As a teacher, you should encourage students to use names in constructive ways. This may sound obvious and straightforward, and indeed it is not complex, but you should have strategies to help them do this.

For one, you should encourage them, in any communications they write to you or others, to sign off with the name they would like to be known by in the class. Often, the LMS name is not the name the student goes by. This is easy to address onsite, and students take care of it in first-day introductions. However, students report to me that their LMS names are linked to a school's registrar software, so students' LSM presence is locked in to that identifier. They also tell me that it can be quite an ordeal if they want to change the way their names appear.

They should thus be clear, by signing off, what name they want to be called every time. Because of texting interfaces, they may not be in the habit of signing their names, but you can make it clear that signing off is part of their communications, especially when coupled with a complementary close.

In any dialogic class exchange, you should also encourage/require students to address directly by name whoever they are talking to, be it you or other students.

In fact, I strongly encourage that all posts and communications be identified by sender and recipient. These brief moments of identity reflection also can help them think rhetorically. The communicative narcissism that electronic communication might breed -- the nameless text that implicitly says, "Don't you KNOW who I am?" -- can be disrupted by a teaching-learning environment in which you have to think for a moment not just who you are but with whom you are talking.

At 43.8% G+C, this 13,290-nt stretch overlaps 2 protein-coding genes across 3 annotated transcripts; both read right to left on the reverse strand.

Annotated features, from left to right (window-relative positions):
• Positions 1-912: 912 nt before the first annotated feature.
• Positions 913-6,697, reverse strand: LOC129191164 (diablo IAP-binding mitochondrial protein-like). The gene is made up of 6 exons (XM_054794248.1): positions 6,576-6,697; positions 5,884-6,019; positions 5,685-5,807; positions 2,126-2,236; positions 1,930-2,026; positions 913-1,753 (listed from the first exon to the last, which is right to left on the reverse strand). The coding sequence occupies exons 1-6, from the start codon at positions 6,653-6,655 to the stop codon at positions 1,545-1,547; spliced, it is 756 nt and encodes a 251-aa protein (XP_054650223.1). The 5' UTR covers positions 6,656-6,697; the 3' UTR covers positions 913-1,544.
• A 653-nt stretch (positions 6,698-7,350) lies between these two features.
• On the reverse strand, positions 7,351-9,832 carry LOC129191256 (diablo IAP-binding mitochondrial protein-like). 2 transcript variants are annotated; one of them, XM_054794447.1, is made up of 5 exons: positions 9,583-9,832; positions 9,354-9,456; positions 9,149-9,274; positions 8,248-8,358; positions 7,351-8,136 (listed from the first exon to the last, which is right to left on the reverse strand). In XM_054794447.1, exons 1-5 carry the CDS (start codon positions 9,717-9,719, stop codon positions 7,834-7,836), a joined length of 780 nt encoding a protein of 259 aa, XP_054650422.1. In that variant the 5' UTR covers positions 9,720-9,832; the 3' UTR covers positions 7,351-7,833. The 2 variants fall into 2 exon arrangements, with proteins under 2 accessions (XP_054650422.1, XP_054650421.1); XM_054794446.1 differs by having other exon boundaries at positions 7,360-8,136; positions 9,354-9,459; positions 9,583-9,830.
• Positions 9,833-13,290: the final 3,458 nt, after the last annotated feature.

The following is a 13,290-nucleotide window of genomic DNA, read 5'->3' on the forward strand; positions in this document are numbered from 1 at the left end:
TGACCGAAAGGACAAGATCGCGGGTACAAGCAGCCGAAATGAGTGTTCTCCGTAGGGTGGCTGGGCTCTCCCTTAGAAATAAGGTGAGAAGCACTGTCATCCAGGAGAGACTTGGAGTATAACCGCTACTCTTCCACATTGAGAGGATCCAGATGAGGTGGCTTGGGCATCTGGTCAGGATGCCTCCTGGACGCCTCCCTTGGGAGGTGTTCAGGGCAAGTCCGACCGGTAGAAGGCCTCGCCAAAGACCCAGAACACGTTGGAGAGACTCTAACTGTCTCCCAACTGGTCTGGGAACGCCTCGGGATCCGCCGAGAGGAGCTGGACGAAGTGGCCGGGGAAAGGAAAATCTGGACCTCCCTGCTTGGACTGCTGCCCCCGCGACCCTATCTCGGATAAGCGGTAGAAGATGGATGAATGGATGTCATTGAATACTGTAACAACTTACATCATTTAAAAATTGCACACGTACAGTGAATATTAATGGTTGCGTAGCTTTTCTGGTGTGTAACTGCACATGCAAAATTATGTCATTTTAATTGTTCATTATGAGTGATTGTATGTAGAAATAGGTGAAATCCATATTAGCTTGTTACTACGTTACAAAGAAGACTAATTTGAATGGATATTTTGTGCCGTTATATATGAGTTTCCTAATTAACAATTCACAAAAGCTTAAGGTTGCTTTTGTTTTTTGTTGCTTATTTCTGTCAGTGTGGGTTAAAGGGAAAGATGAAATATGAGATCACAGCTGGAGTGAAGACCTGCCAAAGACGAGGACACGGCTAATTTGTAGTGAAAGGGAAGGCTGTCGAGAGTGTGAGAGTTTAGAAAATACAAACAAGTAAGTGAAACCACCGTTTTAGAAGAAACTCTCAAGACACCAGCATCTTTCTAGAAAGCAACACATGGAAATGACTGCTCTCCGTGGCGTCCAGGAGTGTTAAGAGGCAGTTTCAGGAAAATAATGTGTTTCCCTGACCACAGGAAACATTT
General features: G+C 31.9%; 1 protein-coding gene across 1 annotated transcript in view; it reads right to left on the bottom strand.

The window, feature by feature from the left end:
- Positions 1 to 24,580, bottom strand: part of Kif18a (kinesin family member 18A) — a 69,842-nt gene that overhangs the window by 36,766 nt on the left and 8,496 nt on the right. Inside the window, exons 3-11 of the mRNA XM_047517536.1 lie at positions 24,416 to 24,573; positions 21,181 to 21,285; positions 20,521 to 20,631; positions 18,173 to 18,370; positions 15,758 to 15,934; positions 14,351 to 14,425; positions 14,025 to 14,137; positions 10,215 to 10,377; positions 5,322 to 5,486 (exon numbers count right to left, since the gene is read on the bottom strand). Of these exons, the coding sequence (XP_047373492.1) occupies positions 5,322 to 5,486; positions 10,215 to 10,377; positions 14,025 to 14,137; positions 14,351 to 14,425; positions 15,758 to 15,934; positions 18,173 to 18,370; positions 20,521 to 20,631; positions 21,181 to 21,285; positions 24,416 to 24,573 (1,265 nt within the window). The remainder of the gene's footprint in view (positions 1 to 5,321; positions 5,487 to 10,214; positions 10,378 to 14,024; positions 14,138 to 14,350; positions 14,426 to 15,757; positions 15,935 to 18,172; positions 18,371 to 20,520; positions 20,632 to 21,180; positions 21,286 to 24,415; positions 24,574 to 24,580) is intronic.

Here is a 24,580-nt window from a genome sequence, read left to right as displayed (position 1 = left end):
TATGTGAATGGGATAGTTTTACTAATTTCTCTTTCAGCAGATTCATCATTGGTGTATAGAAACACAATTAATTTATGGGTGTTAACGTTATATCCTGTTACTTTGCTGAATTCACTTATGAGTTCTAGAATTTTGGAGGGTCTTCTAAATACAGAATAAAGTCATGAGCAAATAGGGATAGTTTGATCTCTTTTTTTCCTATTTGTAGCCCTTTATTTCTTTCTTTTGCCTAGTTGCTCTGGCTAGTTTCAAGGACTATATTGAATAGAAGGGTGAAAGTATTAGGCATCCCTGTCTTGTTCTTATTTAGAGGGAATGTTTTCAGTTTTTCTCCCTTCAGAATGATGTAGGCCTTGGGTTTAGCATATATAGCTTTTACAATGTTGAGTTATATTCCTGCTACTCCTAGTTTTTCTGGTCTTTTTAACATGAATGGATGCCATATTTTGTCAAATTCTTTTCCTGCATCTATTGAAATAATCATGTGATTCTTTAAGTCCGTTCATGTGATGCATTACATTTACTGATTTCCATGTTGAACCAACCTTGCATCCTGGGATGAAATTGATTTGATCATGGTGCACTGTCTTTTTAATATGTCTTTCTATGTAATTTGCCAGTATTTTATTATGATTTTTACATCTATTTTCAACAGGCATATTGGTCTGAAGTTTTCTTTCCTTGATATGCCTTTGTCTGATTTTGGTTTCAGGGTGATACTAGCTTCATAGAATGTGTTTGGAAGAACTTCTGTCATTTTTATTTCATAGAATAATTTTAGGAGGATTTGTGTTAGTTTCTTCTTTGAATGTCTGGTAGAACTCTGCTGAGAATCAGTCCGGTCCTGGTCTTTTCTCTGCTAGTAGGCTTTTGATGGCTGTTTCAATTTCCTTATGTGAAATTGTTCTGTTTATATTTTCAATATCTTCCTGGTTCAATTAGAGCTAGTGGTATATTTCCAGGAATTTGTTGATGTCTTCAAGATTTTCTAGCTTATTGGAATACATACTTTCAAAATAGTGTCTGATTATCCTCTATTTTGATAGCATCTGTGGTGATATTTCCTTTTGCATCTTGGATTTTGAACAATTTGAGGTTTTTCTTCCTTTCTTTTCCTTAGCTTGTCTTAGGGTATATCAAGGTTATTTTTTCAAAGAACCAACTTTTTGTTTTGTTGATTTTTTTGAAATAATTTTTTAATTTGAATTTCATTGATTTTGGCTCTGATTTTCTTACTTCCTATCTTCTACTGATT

They can reinforce their identity in an early term icebreaker, a brief exercise/assignment that might include identifying what they want to be called, and perhaps why. 

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Sunday, July 30, 2017

Digital tools for WPA work

I returned last week from the Council of Writing Program Administrators (CWPA) conference in Knoxville. During that typically friendly gathering, Colleagues Traci Gardner and Patti Poblete and I (we're all members of the Digital WPA Committee) facilitated a session about digital tools for WPAs.
Based on the number of attendees and their conversational energy, we have a lot of interesting paths to explore in thinking about how WPAs might use educational technology in their work.
Indeed, much of the dialogue about technologies for writing instructional work, even in this blog, is focused on classroom teaching. Of course, that’s appropriate: We do want to focus on how digital tools can help us in our core classroom mission of working with students.